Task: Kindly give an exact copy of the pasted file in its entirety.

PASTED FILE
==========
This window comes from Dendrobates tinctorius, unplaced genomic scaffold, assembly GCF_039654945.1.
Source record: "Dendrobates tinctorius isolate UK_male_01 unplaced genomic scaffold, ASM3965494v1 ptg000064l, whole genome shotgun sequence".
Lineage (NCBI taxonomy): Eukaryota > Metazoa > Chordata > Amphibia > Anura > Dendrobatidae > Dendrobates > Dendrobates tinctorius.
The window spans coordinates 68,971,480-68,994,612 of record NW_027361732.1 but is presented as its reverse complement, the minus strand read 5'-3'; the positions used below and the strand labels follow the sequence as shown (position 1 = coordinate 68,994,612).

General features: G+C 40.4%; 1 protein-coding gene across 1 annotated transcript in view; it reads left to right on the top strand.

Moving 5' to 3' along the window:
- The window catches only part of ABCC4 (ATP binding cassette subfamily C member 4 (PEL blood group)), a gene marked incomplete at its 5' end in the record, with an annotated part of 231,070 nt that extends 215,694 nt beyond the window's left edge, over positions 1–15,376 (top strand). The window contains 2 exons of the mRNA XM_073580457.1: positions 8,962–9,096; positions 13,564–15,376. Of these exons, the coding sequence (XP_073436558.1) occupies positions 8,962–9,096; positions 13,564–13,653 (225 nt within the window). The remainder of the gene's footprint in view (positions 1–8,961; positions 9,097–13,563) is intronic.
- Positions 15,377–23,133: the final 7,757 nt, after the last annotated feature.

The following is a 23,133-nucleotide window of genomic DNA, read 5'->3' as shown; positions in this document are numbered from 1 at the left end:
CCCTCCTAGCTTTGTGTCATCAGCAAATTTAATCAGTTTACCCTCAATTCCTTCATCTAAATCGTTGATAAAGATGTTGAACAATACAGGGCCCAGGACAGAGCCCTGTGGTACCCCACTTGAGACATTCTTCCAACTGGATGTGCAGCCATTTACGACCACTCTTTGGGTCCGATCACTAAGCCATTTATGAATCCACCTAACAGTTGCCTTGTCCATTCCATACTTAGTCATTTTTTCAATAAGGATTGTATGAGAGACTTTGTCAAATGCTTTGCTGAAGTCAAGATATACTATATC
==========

This window comes from Dendrobates tinctorius, unplaced genomic scaffold, assembly GCF_039654945.1.
Source record: "Dendrobates tinctorius isolate UK_male_01 unplaced genomic scaffold, ASM3965494v1 ptg000064l, whole genome shotgun sequence".
Lineage (NCBI taxonomy): Eukaryota > Metazoa > Chordata > Amphibia > Anura > Dendrobatidae > Dendrobates > Dendrobates tinctorius.
The window spans coordinates 68,971,480-68,994,612 of record NW_027361732.1 but is presented as its reverse complement, the minus strand read 5'-3'; the positions used below and the strand labels follow the sequence as shown (position 1 = coordinate 68,994,612).

General features: G+C 40.4%; 1 protein-coding gene across 1 annotated transcript in view; it reads left to right on the top strand.

Moving 5' to 3' along the window:
- The window catches only part of ABCC4 (ATP binding cassette subfamily C member 4 (PEL blood group)), a gene marked incomplete at its 5' end in the record, with an annotated part of 231,070 nt that extends 215,694 nt beyond the window's left edge, over positions 1–15,376 (top strand). The window contains 2 exons of the mRNA XM_073580457.1: positions 8,962–9,096; positions 13,564–15,376. Of these exons, the coding sequence (XP_073436558.1) occupies positions 8,962–9,096; positions 13,564–13,653 (225 nt within the window). The remainder of the gene's footprint in view (positions 1–8,961; positions 9,097–13,563) is intronic.
- Positions 15,377–23,133: the final 7,757 nt, after the last annotated feature.

The following is a 23,133-nucleotide window of genomic DNA, read 5'->3' as shown; positions in this document are numbered from 1 at the left end:
CCCTCCTAGCTTTGTGTCATCAGCAAATTTAATCAGTTTACCCTCAATTCCTTCATCTAAATCGTTGATAAAGATGTTGAACAATACAGGGCCCAGGACAGAGCCCTGTGGTACCCCACTTGAGACATTCTTCCAACTGGATGTGCAGCCATTTACGACCACTCTTTGGGTCCGATCACTAAGCCATTTATGAATCCACCTAACAGTTGCCTTGTCCATTCCATACTTAGTCATTTTTTCAATAAGGATTGTATGAGAGACTTTGTCAAATGCTTTGCTGAAGTCAAGATATACTATATC